The upshot of this – in MY opinion – is that (except for some programs that are just exceedingly poorly written – NOT a knock on MS as, for what they offer and what the “public” wants, I think they do very good work.) it is not the software companies that we should point fingers at. And not the programmers. It is ourselves. If you don’t like “bloat” and its speed penalties, then buy limited programs. These can often be written by 1 programmer, not a committee that must coordinate their pieces.

      Personally, I like all the flash. I’m looking forward to 10.5 for more “flash” and the things that that “flash” will allow other programs to do.
      But are all these things “needed”? I don’t think so. (Even for professionals, though some things will surely make them slightly more “productive”.)
      Do they make my life “better”? I would say subjectively “yes”. Esthetics and elegance matter. To me. It’s part of the reason I use Macs, not Windows.

      In the grand scheme, all the arguments FOR tight code lose out to all the marketplace realities that argue for the programs we have.
      Pogo wins again! “We have met the enemy – and they are us.”

    10. gopher says:

      As a former programmer, I can attest to why program bloat occurs. The majority of it, if the programming office is worth its
      salt is documentation. You need proper documentation for others to build on your project and come back to it later when you retire or leave the office. Many enter in comments right within the code. A better documenter would find a way to link to pages of the code in house with an internal website and documenting each step of the way, and leave the program bloat out of the final product.
      Similarly, documentation can be incorporated into huge help files, huge PDF files, or plain text files. It is all a matter of design. Microsoft’s biggest offense in Office 2004, is there insistance on maintaining an all your eggs in one basket approach to Entourage. Since the beginning of Entourage, it has been a huge problem when the database becomes corrupted to recover data. Had they separated the files for email, addressbook, and calendar, I might have stuck to using Entourage. I’d rather deal with less functionality a single file which can corrupt so easily.

    11. Obvious says:

      I think it’s easy to sit back and be an armchair quarterback but harder to have the real knowledge to understand. We are talking about a codebase that has worked for 20 years on an evolving platform, arguably one of the oldest on the platform. Do you have a 20 year old commercial application with all the myriad components of Office with a sourcebase you are willing to put up for statistics? Cocoa does not provide the dearth of support necessary for Word, or any other parts… Cocoa isn’t magic, it’s simply another API. If you think it’s easy, grab a book on Cocoa and start rewriting Word. When you match the features of that 1 app, including full document compatibility, let me know. You’ll have 4 others to go, not including the little mini-apps.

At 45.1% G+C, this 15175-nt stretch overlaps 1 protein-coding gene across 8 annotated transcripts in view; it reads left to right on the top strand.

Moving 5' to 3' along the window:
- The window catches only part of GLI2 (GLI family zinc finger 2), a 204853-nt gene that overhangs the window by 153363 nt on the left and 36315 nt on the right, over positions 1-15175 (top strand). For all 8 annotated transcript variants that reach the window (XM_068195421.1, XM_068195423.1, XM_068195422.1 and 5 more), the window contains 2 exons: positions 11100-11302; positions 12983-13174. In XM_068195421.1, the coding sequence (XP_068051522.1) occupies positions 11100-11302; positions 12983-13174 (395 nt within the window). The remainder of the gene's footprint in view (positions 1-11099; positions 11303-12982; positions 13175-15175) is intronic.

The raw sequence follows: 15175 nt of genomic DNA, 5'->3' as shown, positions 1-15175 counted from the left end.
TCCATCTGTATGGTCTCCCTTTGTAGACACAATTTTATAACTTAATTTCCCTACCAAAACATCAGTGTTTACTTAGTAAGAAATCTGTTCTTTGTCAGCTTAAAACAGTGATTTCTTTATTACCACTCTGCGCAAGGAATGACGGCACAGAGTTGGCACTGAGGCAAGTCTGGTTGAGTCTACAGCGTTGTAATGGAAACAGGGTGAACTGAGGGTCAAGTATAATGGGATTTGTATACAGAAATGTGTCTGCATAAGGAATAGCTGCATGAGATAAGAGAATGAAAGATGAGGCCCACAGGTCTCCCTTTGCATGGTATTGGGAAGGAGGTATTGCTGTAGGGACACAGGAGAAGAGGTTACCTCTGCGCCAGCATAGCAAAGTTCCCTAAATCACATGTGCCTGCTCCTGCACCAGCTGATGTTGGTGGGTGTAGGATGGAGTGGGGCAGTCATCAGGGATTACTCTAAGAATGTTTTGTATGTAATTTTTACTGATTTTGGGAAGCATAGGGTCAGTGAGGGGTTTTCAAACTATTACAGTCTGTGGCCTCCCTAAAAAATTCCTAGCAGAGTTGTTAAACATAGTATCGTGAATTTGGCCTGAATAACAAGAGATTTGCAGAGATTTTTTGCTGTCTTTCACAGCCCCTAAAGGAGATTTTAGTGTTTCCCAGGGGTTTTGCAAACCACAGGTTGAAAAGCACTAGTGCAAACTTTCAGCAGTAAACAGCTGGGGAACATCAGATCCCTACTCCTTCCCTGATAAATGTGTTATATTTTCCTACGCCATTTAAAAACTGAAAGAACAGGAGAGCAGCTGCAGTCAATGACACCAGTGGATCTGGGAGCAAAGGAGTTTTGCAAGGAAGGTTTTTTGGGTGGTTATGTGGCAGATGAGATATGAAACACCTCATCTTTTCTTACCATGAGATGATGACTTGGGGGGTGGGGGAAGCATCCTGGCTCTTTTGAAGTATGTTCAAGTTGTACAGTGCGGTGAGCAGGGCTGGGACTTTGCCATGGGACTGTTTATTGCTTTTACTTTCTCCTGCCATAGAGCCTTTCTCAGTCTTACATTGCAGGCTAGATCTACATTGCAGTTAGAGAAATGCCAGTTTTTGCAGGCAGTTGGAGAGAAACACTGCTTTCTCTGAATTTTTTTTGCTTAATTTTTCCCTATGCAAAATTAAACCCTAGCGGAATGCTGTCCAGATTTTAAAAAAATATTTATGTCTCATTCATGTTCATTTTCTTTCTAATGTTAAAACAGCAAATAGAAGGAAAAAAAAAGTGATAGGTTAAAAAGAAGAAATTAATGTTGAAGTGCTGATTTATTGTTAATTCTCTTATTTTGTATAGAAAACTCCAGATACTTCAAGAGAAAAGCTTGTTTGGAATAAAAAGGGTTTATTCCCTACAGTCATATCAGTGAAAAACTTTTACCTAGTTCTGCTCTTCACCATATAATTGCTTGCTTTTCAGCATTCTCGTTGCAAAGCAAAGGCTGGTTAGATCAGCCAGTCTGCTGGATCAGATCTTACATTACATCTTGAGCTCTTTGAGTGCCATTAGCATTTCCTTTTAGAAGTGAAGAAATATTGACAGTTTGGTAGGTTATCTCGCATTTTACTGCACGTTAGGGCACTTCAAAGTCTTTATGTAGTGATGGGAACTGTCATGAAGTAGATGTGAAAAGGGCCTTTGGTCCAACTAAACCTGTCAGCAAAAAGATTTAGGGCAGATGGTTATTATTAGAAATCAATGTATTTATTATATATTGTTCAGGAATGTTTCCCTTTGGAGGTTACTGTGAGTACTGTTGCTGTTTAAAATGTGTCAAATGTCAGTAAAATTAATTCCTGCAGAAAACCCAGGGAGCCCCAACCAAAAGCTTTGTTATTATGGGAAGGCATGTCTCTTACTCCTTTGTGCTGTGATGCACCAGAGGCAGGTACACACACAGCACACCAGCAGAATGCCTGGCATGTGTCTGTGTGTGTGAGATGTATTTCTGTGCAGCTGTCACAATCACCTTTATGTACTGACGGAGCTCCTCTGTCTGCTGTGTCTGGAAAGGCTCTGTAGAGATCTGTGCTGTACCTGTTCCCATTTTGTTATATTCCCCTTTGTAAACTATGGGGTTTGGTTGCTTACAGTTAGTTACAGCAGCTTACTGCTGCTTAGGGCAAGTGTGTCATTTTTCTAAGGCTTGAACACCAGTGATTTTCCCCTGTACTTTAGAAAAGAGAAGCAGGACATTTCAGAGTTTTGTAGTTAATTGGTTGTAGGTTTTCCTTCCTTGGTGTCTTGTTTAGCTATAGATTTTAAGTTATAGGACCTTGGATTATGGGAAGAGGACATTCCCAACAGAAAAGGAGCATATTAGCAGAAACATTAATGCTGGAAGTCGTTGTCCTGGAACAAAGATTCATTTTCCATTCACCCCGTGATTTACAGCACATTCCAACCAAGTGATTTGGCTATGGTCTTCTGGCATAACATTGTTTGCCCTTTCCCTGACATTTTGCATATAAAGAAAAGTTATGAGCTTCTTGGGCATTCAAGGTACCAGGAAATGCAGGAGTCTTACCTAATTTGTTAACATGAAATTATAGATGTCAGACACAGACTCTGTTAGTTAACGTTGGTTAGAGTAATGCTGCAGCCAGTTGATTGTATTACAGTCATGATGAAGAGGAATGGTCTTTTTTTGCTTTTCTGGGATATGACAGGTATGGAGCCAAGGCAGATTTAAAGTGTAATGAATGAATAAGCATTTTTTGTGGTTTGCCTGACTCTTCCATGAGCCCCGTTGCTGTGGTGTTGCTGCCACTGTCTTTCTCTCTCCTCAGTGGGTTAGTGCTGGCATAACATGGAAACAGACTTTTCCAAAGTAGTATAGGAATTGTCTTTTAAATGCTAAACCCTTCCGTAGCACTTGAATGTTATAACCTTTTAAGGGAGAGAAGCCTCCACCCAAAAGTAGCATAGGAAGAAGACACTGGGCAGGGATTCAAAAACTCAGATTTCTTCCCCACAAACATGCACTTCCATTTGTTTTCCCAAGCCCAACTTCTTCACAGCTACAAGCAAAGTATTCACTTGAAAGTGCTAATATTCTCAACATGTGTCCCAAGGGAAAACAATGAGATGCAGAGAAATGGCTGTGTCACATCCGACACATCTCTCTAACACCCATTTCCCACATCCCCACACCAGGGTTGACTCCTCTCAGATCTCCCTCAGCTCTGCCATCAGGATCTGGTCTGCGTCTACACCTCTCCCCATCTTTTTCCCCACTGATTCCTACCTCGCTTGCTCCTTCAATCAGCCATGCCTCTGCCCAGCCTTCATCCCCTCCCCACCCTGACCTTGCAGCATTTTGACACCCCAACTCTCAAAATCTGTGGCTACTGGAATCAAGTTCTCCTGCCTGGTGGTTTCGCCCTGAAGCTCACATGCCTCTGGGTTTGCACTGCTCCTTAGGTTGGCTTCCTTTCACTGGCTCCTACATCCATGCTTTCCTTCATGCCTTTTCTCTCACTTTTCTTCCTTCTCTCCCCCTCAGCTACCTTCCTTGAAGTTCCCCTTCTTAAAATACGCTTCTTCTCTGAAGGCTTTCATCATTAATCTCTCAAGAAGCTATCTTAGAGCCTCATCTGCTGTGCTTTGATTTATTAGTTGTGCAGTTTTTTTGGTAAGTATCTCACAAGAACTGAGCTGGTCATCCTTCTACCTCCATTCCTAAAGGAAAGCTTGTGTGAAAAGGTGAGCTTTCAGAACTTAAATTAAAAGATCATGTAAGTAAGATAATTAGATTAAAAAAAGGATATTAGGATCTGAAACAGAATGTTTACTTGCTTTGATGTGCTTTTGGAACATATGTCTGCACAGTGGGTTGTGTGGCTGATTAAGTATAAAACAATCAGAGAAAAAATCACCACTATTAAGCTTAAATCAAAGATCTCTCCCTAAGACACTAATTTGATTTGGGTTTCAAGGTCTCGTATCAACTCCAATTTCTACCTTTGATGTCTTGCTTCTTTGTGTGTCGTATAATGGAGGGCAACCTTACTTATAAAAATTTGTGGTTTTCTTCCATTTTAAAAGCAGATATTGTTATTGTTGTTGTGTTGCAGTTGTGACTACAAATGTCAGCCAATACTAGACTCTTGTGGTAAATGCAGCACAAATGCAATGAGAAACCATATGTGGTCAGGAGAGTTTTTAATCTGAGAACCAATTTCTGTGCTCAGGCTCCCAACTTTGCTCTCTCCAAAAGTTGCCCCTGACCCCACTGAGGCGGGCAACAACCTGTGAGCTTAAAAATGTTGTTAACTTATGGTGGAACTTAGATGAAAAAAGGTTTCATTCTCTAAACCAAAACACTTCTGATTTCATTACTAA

12. I think it’s easy to sit back and be an armchair quarterback but harder to have the real knowledge to understand. We are talking about a codebase that has worked for 20 years on an evolving platform, arguably one of the oldest on the platform. Do you have a 20 year old commercial application with all the myriad components of Office with a sourcebase you are willing to put up for statistics? Cocoa does not provide the dearth of support necessary for Word, or any other parts… Cocoa isn’t magic, it’s simply another API. If you think it’s easy, grab a book on Cocoa and start rewriting Word. When you match the features of that 1 app, including full document compatibility, let me know. You’ll have 4 others to go, not including the little mini-apps.

      On the Mac platform, you have a few separate applications that do most of what Word and Excel do, taking up a smaller memory footprint and working fast on slower processors. But it’s not a question of restarting from scratch in Cocoa. It’s now whether it’s possible to take the existing code base and trim it of unnecessary bloat, to better optimize performance and improve compatibility. I would hope that, in moving to Apple’s Xcode for the Universal version of Office, the programmers at the Mac Business Unit will be able to get rid of some of the dead wood along the way. But I’m not holding my breath.


    13. Andrew says:

      Office 2004 is a very large suite of feature-laden programs that takes up a good chunk of space on my hard drive. That said, it is very fast whether I use it on my fast 2.16GHz G5 iMac or slow 1.0GHz Power Mac G4 (ancient Sawtooth model). If all of those lines of code made it perform poorly on the old G4 I might complain, but then that G4 is 7-years-old, and while the processor is only 4-years-old, the rest of the system is a slug by modern standards. That slug runs Office 2004 and the latest update of 10.4.8 very quickly and nicely, without any undue hesitation or ever making me wait more than an extra second or two for the privilege of running modern bloatware on an ancient computer. I would call both 10.4.8 and Office 2004 incredibly good programming despite the bloat. Apple and Microsoft have done a terrific job of making their software perform well on older and less capable hardware.

    14. Drew says:

      Memory efficiency, speed, and especially source code length (what you seem to be calling bloat) ceased to be high priorities in consumer software years ago.

      Nowadays, reliability, robustness, readability (make the code easy to understand so many people can work together on the code) , portability, and meeting the deadline, rank far higher in the priority list.